You’ve probably heard that exercise is good for you, but it does so much more than burn calories and tone muscles. It also helps boost your mood, relieves stress, improves memory and helps you sleep better — and you don’t need to be a fitness fanatic to get these benefits. Regular exercise can have a profound impact on depression, anxiety and ADHD. It also reduces fatigue and improves self-esteem. And it strengthens your bones, helps prevent osteoporosis and improves your overall health.
But getting enough exercise can be tough, especially if you’re struggling with mental health issues or if your physical condition makes it difficult to get active. Plus, finding time to exercise can seem overwhelming and boring, so it can be hard to stick with a program.
While it’s true that any type of movement can help you feel healthier, there are certain types of exercises that provide the most health benefits. For example, swimming is a great cardio workout that can burn lots of calories and also works many different muscle groups at once. It’s also low-impact, making it a great option for people with joint or muscle pain.
When it comes to boosting your mood, exercise is a great solution because it helps stimulate the release of feel-good hormones. But it’s important to find a form of exercise you enjoy, as it will be easier for you to keep up with your workout routine. If you’re a beginner, start small and try walking, swimming or yoga for about 10 to 15 minutes at a time. Gradually increase your activity level as you feel more comfortable and try adding in some strength or balance training if you can.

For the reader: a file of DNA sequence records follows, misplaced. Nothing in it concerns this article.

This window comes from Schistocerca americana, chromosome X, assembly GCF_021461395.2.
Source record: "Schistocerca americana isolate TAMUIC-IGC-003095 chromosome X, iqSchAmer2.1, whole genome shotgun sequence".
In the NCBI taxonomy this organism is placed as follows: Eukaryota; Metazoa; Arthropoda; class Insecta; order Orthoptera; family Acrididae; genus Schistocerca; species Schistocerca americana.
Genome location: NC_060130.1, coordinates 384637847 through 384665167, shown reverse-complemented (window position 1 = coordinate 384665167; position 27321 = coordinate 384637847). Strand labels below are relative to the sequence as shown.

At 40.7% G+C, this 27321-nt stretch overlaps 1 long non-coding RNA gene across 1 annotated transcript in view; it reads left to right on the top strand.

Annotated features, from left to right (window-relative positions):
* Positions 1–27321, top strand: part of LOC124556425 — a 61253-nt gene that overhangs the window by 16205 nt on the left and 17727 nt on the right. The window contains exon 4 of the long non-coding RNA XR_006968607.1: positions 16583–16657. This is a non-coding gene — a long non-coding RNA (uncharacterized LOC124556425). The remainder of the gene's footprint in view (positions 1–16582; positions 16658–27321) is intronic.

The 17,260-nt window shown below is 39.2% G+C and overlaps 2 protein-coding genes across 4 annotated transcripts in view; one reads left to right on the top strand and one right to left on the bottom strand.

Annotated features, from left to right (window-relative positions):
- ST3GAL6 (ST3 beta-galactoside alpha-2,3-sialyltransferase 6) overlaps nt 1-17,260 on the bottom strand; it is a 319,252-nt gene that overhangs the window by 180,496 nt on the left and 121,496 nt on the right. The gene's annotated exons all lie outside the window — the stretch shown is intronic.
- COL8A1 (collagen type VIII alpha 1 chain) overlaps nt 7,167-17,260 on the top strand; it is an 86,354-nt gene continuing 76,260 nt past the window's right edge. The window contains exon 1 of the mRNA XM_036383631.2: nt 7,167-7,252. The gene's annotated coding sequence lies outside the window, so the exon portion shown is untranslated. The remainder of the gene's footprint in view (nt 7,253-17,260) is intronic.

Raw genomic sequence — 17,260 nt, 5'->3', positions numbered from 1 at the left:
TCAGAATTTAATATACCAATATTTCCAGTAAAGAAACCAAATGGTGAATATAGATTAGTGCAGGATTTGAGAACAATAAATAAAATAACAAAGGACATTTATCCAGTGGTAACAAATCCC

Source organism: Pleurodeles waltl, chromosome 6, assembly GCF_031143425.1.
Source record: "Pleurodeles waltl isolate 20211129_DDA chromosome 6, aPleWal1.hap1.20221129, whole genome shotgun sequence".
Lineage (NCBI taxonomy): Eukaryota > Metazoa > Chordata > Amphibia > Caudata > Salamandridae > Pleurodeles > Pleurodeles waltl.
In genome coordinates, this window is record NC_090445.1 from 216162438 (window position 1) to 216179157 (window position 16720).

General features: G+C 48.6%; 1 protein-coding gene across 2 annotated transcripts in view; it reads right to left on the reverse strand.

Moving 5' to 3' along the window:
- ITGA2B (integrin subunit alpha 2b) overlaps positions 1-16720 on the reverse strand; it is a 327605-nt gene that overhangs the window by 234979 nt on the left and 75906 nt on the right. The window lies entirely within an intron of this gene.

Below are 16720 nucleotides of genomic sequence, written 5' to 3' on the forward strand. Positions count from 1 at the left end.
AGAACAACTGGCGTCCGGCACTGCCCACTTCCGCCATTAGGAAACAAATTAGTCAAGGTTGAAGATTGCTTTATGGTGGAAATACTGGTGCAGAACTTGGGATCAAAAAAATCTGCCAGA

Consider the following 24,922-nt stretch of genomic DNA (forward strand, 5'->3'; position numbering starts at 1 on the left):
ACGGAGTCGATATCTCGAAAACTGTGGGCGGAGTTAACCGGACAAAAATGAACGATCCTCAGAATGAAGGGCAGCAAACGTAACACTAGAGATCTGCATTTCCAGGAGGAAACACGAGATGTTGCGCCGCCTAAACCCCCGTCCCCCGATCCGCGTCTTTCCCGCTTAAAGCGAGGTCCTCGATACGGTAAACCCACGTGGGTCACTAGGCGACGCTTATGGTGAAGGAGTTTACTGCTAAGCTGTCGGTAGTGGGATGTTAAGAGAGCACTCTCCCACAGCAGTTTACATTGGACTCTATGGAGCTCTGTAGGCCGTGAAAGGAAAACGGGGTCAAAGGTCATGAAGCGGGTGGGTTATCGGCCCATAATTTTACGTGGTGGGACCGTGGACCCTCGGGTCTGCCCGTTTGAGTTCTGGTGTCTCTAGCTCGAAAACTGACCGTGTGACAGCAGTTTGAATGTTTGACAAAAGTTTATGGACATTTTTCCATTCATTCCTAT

It’s also a good idea to switch things up from time to time so your body doesn’t become used to the same type of exercise and stops benefiting from it. For instance, doing interval training (bursts of vigorous-intensity activity alternating with moderate-intensity activities) can actually deliver more health benefits than just steady-state aerobic exercise.
The best way to get the most out of your exercise is to see it as a part of your everyday life and make a habit out of it. That might mean taking the stairs instead of the elevator, parking farther away from your destination at work or jogging to the store. Using your lunch break to go for a walk or stepping off the bus, train or tram a stop earlier and walking the rest of the way is another simple and free way to be more active. Just aim for 30 minutes of moderate-intensity activity on most, if not all, days of the week. For extra health benefits, try adding in some strength or balance training on two of those days. And remember, always listen to your body and never push yourself too hard or beyond your limits. If you experience any pain or discomfort while exercising, talk to your doctor about ways to ease it. Hälsa och träning